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Emmet Flood on far left in 2007. Photo: Chip Somodevilla/Getty Images

President Trump's White House legal team went through a shakeup this afternoon as Ty Cobb announced his retirement, opening the door for his replacement, Emmett Flood, a partner at Williams & Connolly.

Why he matters: Flood is likely to get buzz because he was part of President Clinton's legal team during his impeachment proceedings — though he didn't play a prominent role, per the NYT.

Be smart, per the NYT: "Mr. Flood is expected to take a more adversarial approach to the investigation than Mr. Cobb, who had pushed Mr. Trump to strike a cooperative tone."

His other achievements:

  • Flood attended Yale Law and was a clerk for Antonin Scalia at the Supreme Court.
  • He was head of the White House Counsel's Office for two years under President George W. Bush, specializing in the administration's response to congressional investigations.
  • He represented President George W. Bush after his term in office in issues relating to executive privilege.
  • He also personally represented Vice President Dick Cheney in Valerie Plame's civil case against Bush administration senior officials.
  • Flood's firm represented Hillary Clinton during her email scandal, which was considered to be one of the reasons that he had turned down a White House job earlier this year, per Reuters.

Go deeper

Broncos and 49ers the latest NFL teams impacted by coronavirus crisis

From left, Denver Broncos quarterbacks Drew Lock, Brett Rypien and Jeff Driskel during an August training session at UCHealth Training Center in Englewood, Colorado. Photo: Justin Edmonds/Getty Images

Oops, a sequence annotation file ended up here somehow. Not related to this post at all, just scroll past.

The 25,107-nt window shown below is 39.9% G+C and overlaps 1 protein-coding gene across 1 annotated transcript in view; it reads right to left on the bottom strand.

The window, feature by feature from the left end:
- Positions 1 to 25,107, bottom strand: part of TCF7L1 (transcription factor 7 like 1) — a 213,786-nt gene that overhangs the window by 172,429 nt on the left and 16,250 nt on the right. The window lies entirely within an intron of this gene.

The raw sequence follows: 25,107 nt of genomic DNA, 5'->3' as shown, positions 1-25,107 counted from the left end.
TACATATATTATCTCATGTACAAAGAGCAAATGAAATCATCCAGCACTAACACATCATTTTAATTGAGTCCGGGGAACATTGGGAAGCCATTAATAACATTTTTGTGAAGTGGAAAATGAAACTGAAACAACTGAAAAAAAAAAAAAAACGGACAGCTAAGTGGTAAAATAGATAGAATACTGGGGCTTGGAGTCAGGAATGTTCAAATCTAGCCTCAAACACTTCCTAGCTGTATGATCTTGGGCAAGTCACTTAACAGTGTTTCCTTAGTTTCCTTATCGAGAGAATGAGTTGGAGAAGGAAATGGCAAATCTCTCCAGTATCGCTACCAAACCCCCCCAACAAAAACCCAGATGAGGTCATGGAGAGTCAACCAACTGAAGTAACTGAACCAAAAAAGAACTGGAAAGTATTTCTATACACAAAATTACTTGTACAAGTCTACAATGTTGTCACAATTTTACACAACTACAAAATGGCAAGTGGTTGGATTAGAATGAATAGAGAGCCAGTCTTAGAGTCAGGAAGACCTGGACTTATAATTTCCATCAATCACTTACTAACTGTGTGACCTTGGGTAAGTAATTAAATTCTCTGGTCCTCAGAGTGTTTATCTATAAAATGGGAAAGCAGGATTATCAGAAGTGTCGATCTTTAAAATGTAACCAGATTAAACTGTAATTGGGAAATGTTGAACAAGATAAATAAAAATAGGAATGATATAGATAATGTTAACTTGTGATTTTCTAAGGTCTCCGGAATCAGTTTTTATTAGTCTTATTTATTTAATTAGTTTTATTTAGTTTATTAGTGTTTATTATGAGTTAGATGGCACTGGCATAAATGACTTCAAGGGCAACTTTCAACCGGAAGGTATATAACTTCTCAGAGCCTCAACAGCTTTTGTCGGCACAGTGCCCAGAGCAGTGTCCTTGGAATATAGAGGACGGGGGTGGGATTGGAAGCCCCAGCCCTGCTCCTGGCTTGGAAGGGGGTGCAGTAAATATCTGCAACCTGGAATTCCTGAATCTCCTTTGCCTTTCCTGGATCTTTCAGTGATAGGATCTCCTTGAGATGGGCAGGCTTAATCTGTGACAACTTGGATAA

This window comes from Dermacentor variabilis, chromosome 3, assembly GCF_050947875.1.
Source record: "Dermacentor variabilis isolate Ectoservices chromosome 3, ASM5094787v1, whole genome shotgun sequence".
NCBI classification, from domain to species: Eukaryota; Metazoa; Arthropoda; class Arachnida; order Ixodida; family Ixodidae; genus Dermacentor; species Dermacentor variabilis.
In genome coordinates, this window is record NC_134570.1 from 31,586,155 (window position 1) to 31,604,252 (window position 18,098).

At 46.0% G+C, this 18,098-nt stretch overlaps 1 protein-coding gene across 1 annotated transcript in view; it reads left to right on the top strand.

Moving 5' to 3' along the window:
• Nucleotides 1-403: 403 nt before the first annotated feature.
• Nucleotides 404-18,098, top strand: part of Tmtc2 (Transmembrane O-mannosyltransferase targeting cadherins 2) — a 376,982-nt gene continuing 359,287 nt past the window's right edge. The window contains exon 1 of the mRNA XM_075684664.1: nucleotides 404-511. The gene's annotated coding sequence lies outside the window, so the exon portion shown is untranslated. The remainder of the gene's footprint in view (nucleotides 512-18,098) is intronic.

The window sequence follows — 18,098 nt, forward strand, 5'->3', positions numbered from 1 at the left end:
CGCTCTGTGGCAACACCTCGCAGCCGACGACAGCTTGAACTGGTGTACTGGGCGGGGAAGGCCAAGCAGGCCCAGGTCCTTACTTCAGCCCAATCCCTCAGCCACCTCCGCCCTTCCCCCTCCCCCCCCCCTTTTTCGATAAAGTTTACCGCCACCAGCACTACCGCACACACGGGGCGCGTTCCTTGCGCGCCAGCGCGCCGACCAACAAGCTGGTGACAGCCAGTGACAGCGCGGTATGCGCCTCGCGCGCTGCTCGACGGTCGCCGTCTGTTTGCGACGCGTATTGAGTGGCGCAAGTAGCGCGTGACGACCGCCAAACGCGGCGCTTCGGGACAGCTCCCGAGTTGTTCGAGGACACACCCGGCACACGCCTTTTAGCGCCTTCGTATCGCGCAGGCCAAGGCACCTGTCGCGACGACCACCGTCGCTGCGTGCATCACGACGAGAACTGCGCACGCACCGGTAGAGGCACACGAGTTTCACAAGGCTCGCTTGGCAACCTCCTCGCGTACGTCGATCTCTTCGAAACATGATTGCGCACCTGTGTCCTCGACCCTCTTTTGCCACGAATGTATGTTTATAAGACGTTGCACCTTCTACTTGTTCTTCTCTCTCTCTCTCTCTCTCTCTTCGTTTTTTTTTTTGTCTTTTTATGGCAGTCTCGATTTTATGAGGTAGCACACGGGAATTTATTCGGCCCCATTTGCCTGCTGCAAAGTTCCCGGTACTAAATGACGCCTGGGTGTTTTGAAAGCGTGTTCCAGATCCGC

The COVID-19 pandemic has thrown the NFL season into chaos, with all Denver Broncos quarterbacks sidelined, the San Francisco 49ers left without a home or practice ground and much of the Baltimore Ravens team unavailable, per AP.

Driving the news: The Broncos confirmed in a statement Saturday night that quarterbacks Drew Lock, Brett Rypien and Blake Bortles were identified as "high-risk COVID-19 close contacts" and will follow the NFL's mandatory five-day quarantine, making them ineligible for Sunday's game against New Orleans.

Updated 11 hours ago - Politics & Policy

Coronavirus dashboard

Illustration: Sarah Grillo/Axios

  1. Health: WHO: AstraZeneca vaccine must be evaluated on "more than a press release."
  2. Politics: McConnell temporarily halts in-person lunches for GOP caucus.
  3. Economy: Safety nets to disappear in DecemberAmazon hires 1,400 workers a day throughout pandemic.
  4. Education: U.S. public school enrollment drops as pandemic persists.
  5. Cities: Surge in cases forces San Francisco to impose curfew — Los Angeles County issues stay-at-home order, limits gatherings.
  6. Sports: NFL bans in-person team activities Monday, Tuesday due to COVID-19 surge — NBA announces new coronavirus protocols.
  7. World: London police arrest more than 150 during anti-lockdown protests — Thailand, Philippines sign deal with AstraZeneca for vaccine.

Tony Hsieh, longtime Zappos CEO, dies at 46

Tony Hsieh. Photo: FilmMagic/FilmMagic

Tony Hsieh, the longtime ex-chief executive of Zappos, died on Friday after being injured in a house fire, his lawyer told the Las Vegas Review-Journal. He was 46.

The big picture: Hsieh was known for his unique approach to management, and following the 2008 recession his ongoing investment and efforts to revitalize the downtown Las Vegas area.